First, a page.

“On May 21, the patient returned to the hospital when symptoms worsened and was transferred to a second hospital prepared to treat viral hemorrhagic fevers. Samples submitted to the CDC tested positive for LF on May 25. Tests for Ebola and other viral hemorrhagic fevers were negative. The patient was in appropriate isolation when he died there the evening of May 25.”
Could a case be imported into the U.S. again? Of course. We just do not know when, so we had best be ready.
- Abreu-Mota T, et al. Nat Commun. 2018;doi:10.1038/s41467-018-06741-w.
- Buckley SM, et al. Am J Troup Med Hyg. 1970;19(4):680-91.
- CDC. Lassa fever. https://www.cdc.gov/vhf/lassa/index.html. Accessed December 17, 2018.
- Frame JD, et al. Am J Trop Med Hyg. 1970;19:670–6.
- Hallam HJ, et al. NPJ Vaccines. 2018;doi:10.1038/s41541-018-0049-5.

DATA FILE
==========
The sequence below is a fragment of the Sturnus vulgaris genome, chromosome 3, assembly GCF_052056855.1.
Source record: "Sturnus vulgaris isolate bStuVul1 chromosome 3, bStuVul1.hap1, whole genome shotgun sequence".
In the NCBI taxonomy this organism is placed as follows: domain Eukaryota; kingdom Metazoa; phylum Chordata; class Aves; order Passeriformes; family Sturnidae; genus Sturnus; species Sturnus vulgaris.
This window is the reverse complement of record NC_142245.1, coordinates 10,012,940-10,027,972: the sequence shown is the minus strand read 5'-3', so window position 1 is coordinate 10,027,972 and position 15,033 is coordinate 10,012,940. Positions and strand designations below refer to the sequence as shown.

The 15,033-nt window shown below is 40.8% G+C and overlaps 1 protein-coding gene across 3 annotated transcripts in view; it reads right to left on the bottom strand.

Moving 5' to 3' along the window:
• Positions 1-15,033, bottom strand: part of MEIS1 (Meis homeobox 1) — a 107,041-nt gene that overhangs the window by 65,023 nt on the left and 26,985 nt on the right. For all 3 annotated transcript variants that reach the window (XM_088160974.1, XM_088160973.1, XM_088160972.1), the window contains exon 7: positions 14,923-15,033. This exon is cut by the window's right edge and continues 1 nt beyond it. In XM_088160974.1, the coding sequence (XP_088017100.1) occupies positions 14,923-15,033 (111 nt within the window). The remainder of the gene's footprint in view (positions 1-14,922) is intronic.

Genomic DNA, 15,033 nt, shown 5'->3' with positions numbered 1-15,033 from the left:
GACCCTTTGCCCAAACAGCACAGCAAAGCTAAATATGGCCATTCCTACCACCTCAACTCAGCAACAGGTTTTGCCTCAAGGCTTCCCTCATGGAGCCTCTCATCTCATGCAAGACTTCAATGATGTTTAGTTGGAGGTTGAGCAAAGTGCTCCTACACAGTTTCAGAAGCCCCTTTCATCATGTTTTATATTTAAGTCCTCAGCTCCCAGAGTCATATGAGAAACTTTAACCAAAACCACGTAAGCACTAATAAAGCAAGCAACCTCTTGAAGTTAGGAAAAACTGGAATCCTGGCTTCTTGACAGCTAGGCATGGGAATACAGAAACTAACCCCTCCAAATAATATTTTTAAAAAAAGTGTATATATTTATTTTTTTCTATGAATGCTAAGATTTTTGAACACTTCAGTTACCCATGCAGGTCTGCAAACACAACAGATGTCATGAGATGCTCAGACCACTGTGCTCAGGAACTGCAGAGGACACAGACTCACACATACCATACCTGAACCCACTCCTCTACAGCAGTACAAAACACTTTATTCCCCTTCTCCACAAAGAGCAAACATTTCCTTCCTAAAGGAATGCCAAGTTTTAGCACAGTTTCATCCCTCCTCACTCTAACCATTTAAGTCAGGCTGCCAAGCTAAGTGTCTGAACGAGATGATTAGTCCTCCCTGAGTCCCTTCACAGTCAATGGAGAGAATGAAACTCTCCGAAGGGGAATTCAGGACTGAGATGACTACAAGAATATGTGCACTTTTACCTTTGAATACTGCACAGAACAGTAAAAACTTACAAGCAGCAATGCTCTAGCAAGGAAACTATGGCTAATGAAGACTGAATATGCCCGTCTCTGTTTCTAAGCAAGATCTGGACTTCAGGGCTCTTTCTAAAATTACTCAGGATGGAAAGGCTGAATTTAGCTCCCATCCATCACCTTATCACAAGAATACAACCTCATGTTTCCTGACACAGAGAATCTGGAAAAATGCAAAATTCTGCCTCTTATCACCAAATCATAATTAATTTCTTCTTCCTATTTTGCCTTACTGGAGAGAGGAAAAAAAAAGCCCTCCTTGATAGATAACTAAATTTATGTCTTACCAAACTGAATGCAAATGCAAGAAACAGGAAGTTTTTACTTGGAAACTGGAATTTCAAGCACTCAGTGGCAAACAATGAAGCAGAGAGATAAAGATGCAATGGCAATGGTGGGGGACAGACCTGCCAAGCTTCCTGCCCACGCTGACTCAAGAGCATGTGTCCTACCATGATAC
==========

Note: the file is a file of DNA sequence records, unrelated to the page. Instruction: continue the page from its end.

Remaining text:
- Hewson R. Euro Surveill. 2017;doi:10.2807/1560-7917.ES.2017.22.39.17-00661.
- Mari Saez A, et al. PLoS Negl Trop Dis. 2018;doi:10.1371/journal.pntd.0006829.
- Mateer EJ, et al. PLoS Negl Trop Dis. 2018;doi:10.1371/journal.pntd.0006187.
- Olayemi A, et al. Parasit Vectors. 2018;doi:10.1186/s13071-018-2991-5.
- Richmond JK, et al. BMJ. 2003;327(7426):1271-5.
- Shehu NY, et al. Front Public Health. 2018;doi:10.3389/fpubh.2018.0023.
- Siddle, KJ, et al. N Engl J Med. 2018;doi:10.1056/NEJMoa1804498.
- Troup JM, et al. Am J Troup Med Hyg. 1970;19695-696.
- Wang MK, et al. PLoS Pathog. 2018;doi:10.1371/journal.ppat.1007322.
- Warner BM, et al. Drug Des Devel Ther. 2018;doi:10.2147/DDDT.S147276.
- For more information:
- Thomas M. Yuill, PhD, is a ProMED virus diseases moderator and professor emeritus, department of pathobiological sciences and department of forest and wildlife ecology, University of Wisconsin-Madison.
- Donald Kaye, MD, MACP, is a professor of medicine at Drexel University College of Medicine, associate editor of the International Society for Infectious Diseases’ ProMED-mail, section editor of news for Clinical Infectious Diseases and an Infectious Disease News Editorial Board member.
Disclosures: Kaye and Yuill report no relevant financial disclosures.